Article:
Jakob Neilson is the guru in usability world. In his famous Alertbox, he has specified top 10 guidelines for homepage usability. Let me use his framework for my comment since they are proven guidelines. Thanks Jakob!

PRETTY GOOD: The Tagline and titles

It is good that Tim has a tagline for his site: following Severe Acute Respiratory Syndrome around the globe. It is a pretty nice one since it distingurishes his website from other SARS website by stating the site is focused on SARS around the globe – for example, I only cover the situation in Shanghai (sometimes in China). This describes the content very well. However, the format of the tagline emphasized on the wrong word. I think globe is the keyword in this tagline since it reflects the characteristic of the site. How about this one: “Following SARS around the globe” (it is not better one, just an alternative).

It is good that every page on SARSWatch.org has a proper title – the title appearing on the browser’s window title. This helps search engine like Google to find the site more easily and the search engine result more readable.

GOOD: Contact information

Tim put the contact information right on the homepage on the top-right corner, with email address and the goal of the site:

Find out about the goals of the site, read:

Who Am I and Why SARS Watch Org?

This is the first part people are interested, so it naturally comes first.

PROBLEM: Discussion board

I noticed the discussion board was added about one month ago (correct me if I am wrong). Unfortunately, it may be confusion. According to my personal experience of website designing,

User’s attention is limited resource.

Places on web pages are real estate.

When you put something on to the page, you are placing the road block for the user to complete another task.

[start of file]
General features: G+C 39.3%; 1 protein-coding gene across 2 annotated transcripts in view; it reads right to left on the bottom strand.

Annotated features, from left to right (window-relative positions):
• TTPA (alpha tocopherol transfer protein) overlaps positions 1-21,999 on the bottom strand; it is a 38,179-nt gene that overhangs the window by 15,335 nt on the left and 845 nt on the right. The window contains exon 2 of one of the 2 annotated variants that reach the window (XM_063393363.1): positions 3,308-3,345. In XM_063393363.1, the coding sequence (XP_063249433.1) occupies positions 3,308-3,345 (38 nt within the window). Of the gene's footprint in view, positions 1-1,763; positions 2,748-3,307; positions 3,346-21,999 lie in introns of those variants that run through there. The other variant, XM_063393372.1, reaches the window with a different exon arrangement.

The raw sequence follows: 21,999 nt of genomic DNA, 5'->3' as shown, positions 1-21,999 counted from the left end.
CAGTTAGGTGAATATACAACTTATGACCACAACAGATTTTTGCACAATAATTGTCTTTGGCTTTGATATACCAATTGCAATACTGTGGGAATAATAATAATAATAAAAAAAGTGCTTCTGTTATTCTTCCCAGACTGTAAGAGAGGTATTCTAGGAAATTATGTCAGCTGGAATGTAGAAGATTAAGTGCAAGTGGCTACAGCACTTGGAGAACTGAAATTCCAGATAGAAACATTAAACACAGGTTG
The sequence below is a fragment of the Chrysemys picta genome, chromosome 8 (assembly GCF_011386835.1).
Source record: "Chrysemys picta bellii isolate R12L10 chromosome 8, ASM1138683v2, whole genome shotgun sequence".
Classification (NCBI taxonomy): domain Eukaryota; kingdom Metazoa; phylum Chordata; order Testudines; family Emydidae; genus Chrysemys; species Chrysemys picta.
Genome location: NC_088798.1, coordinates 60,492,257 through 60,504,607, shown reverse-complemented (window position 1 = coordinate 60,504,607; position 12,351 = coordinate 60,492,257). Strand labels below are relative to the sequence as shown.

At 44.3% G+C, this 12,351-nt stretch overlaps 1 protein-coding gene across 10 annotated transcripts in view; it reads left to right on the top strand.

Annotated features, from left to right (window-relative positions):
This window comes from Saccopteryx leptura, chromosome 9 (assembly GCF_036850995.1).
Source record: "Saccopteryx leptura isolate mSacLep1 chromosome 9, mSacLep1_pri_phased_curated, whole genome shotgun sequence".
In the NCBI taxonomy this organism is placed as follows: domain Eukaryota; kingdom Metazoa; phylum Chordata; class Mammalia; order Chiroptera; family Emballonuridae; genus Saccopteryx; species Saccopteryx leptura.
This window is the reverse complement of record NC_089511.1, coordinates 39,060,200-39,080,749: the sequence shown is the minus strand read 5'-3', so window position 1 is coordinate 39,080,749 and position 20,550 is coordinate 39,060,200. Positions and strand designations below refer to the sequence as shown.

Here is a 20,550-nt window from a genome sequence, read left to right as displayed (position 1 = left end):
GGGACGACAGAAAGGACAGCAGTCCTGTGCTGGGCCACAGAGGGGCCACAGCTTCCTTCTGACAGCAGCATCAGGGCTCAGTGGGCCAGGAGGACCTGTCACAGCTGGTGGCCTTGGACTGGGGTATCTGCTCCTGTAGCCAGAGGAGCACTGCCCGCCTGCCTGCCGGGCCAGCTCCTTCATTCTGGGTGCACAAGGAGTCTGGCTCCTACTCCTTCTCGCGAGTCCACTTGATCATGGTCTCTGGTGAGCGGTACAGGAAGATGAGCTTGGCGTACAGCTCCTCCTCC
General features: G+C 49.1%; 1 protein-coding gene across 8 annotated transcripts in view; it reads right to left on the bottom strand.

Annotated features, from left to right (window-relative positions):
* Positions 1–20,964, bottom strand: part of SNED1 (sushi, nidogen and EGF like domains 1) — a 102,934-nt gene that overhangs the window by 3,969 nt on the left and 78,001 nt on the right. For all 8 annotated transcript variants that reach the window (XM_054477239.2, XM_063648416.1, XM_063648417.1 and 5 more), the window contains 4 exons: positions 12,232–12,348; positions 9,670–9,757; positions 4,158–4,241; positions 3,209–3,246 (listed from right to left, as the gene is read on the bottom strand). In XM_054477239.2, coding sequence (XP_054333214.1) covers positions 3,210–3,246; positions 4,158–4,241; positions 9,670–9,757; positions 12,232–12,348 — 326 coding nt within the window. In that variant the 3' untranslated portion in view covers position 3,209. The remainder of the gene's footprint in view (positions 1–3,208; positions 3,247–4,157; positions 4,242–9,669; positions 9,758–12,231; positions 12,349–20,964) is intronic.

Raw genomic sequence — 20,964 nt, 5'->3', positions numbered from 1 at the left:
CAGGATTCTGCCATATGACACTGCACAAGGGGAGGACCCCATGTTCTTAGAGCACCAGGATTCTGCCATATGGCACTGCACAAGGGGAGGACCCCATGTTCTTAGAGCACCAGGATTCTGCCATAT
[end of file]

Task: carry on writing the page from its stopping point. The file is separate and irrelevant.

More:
So if you want to add something, think about replacing some existing element.

The problem is, the discussion board is too similar with the comment functions for each article. People need to choose to post the question to the discussion forum (BBS) or under an article. They are two similar systems with two interfaces and two locations.

This explains the relatively low volumn of post compared to the huge page view of this site – I believe the traffic for SARSWatch.org is huge, 10 or 20 times more than my site.

Suggestion: consolidate the two system into one – maybe the comment system.

PROBLEM: Search box

It is good there is a search box (actually, a “find” box) directly on the homepage. The problem I see is, the text box is not wide enough and the background color (gray) is confusing.

Search is an important part of any big website. When users want to search, they typically scan the homepage looking for “the little box where I can type,” so your search should be a box. Make your search box at least 25 characters wide, so it can accommodate multiple words without obscuring parts of the user’s query.

Source: Alertbox

The find box on SARSWatch.org is only 15 characters in width. It can be wider. The background of the search box is gray. It is not consistent with the search box on other web sites. Usability means easy to use (which implies consistency across all web pages). This will often hurt the appearence of the site, hurt innovation, even hurtfunctions. So we need to balance.

It would to better if the search result page and the individual article page (example) have the same headers as the homepage. This is also about the consistency.

PROBLEM: Navigation bars

On the homepage, there is a navigation bar the at top.

Home  Discuss  Recent Articles  Net Resources  Books  News Headlines  Contributors  Join  Archives 

The first five links are the normal behavior of link – a new page is loaded into the current browser window. The problem is the next four. Try clicking “News Headlines” and I believe few people will find the headline at the first try – at least I was confused and asked “where are the headlines?” before I realized the headliens are at the right part of the page. It is the same for “contributor“, “join” and “archives“. I suggest to remove these since the content is listed at the right already.

I will give you another example of confusing link. Try to click the link below:

I suggest you to read SARSWatch.org for latest SARS information around the globe.

A surprise? You expect the page to loaded but your mail client appeared. This is also confusing. I didn’t find this kind of error in SARSWatch.org, but it is common on other sites.

Conclusion

I just roughly reviewed the site and give my comment. It is my “very humble oppion”. Critique is always easier than build. SARSWatch.org is among the best website emerges on the Internet. My best wishes to this site and thanks Tim for the great effort to provide SARS information for visitors around the globe